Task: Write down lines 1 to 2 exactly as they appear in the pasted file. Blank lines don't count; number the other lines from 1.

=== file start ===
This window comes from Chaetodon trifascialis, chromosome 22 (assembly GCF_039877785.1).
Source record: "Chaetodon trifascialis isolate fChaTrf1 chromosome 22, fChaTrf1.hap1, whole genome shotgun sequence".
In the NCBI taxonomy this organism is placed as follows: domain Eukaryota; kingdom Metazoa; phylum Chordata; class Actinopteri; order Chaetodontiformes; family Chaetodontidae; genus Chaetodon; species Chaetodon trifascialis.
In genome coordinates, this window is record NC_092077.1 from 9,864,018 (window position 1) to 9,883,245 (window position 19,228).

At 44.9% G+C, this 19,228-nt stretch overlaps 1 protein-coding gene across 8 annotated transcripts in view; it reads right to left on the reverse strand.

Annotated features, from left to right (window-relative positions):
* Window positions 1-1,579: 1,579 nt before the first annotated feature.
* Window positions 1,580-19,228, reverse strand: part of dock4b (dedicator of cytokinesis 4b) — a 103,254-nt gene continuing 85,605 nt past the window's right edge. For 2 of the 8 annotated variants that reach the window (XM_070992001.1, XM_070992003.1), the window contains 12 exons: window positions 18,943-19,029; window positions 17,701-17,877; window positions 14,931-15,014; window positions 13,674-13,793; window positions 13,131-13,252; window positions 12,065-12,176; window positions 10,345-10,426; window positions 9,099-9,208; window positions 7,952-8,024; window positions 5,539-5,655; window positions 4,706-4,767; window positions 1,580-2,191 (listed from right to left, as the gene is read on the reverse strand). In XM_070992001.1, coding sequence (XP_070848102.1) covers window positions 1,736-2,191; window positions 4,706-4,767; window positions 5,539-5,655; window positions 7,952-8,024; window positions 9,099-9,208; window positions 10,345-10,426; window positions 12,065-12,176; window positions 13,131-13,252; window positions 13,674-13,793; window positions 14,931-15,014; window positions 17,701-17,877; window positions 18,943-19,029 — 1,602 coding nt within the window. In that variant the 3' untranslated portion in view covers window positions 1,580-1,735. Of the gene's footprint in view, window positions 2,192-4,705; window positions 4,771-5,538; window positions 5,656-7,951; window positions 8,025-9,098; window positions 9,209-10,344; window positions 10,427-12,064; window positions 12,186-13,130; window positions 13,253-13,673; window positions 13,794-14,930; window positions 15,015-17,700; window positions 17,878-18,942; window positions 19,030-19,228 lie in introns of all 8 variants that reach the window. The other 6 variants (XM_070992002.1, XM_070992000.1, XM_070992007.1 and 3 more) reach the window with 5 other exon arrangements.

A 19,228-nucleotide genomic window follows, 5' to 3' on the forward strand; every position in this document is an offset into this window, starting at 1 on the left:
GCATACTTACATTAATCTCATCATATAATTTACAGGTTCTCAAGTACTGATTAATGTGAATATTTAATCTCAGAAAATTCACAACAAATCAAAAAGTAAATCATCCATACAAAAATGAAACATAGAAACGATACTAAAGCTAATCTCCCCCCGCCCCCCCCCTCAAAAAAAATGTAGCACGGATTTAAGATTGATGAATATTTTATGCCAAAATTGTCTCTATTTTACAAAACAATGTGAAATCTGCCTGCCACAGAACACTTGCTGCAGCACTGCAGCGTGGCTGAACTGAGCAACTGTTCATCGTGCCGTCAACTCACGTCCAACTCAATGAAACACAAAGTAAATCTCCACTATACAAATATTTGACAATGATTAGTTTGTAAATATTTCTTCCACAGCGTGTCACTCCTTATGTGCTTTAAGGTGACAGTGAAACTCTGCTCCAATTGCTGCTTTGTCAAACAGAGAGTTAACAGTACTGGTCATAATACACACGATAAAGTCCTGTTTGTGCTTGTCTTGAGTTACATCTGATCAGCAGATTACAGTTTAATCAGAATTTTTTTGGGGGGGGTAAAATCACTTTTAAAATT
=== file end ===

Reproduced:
This window comes from Chaetodon trifascialis, chromosome 22 (assembly GCF_039877785.1).
Source record: "Chaetodon trifascialis isolate fChaTrf1 chromosome 22, fChaTrf1.hap1, whole genome shotgun sequence".